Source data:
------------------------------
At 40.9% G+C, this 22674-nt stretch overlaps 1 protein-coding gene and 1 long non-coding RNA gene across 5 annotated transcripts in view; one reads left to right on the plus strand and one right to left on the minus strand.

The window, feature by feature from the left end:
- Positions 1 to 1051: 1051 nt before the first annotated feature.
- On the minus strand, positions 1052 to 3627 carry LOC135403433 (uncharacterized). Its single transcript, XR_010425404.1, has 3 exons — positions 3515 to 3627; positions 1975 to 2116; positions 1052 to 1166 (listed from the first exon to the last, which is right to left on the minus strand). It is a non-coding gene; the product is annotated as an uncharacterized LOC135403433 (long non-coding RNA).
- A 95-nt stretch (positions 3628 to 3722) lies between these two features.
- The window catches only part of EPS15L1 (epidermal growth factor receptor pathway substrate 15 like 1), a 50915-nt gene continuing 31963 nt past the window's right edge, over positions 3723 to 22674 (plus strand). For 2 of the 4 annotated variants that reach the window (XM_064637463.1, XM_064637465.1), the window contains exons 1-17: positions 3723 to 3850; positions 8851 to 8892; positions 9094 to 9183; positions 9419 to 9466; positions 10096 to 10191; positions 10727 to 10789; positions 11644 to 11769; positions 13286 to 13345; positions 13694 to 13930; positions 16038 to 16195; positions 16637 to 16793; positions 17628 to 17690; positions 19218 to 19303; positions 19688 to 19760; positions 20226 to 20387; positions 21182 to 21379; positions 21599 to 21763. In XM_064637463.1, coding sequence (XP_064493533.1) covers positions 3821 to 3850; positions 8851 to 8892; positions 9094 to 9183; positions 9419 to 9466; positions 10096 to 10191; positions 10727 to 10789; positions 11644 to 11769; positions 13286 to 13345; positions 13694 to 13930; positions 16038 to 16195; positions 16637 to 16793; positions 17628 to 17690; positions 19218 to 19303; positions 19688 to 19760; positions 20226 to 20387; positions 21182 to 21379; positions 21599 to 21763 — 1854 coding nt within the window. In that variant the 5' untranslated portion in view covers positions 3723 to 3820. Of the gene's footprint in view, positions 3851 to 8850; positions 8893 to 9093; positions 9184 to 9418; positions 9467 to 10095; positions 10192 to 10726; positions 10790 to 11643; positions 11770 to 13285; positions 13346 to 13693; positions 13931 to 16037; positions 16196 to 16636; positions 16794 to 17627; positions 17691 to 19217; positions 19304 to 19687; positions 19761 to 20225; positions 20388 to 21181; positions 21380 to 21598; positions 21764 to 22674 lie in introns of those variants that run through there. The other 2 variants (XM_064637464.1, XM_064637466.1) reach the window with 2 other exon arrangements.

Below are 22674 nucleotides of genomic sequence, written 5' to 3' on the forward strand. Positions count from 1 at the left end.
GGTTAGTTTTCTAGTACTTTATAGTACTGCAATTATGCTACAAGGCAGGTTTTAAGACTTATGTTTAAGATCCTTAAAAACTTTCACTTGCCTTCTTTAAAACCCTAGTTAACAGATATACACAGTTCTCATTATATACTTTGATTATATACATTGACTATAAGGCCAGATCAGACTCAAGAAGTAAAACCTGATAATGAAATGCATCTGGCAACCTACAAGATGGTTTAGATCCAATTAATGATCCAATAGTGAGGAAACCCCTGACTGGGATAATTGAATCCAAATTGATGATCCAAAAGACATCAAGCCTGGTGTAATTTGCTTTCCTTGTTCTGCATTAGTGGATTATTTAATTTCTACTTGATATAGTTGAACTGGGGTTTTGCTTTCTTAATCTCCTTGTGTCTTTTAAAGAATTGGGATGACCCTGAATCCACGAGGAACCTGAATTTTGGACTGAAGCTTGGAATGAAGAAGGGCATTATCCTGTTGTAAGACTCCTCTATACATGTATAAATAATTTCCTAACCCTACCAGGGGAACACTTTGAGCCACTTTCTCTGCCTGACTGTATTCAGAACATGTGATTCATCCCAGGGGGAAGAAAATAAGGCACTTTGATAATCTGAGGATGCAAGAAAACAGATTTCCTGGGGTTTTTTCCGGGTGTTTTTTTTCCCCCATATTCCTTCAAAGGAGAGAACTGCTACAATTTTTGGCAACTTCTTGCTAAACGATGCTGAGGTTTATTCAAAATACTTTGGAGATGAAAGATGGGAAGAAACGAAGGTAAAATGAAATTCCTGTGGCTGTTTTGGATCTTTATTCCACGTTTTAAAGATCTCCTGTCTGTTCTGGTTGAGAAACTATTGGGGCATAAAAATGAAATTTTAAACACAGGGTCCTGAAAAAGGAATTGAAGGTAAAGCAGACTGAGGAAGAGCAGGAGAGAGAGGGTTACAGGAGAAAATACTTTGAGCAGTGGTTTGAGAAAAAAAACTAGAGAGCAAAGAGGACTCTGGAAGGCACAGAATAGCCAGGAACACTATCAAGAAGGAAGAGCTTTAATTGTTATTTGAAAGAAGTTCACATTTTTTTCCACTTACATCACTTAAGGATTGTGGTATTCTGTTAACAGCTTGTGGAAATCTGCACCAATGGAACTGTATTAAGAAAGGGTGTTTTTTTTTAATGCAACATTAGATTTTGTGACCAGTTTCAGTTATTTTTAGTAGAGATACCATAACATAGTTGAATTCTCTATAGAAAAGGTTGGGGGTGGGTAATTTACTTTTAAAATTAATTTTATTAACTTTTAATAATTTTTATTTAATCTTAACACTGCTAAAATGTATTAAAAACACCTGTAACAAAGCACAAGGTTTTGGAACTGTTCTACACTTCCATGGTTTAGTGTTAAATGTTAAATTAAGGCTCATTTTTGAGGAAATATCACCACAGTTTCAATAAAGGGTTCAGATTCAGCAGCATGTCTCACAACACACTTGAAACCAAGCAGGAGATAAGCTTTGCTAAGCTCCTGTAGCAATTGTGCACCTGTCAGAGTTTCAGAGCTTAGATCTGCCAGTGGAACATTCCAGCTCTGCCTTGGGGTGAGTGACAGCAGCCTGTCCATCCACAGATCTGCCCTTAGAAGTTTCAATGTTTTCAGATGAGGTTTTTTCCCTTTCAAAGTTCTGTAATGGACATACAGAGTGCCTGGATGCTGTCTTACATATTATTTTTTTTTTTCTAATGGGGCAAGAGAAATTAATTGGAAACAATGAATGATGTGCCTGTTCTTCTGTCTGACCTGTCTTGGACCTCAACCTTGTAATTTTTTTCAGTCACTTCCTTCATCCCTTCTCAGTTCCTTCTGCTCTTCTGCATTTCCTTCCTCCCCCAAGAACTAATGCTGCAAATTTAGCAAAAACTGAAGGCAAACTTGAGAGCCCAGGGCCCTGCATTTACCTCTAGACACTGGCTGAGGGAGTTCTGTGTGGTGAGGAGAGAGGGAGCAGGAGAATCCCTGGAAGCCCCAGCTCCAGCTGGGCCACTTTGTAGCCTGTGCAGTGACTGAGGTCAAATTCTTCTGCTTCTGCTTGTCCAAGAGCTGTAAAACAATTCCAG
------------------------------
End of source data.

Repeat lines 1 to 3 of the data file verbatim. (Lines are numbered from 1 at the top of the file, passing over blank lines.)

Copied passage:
At 40.9% G+C, this 22674-nt stretch overlaps 1 protein-coding gene and 1 long non-coding RNA gene across 5 annotated transcripts in view; one reads left to right on the plus strand and one right to left on the minus strand.

The window, feature by feature from the left end:
- Positions 1 to 1051: 1051 nt before the first annotated feature.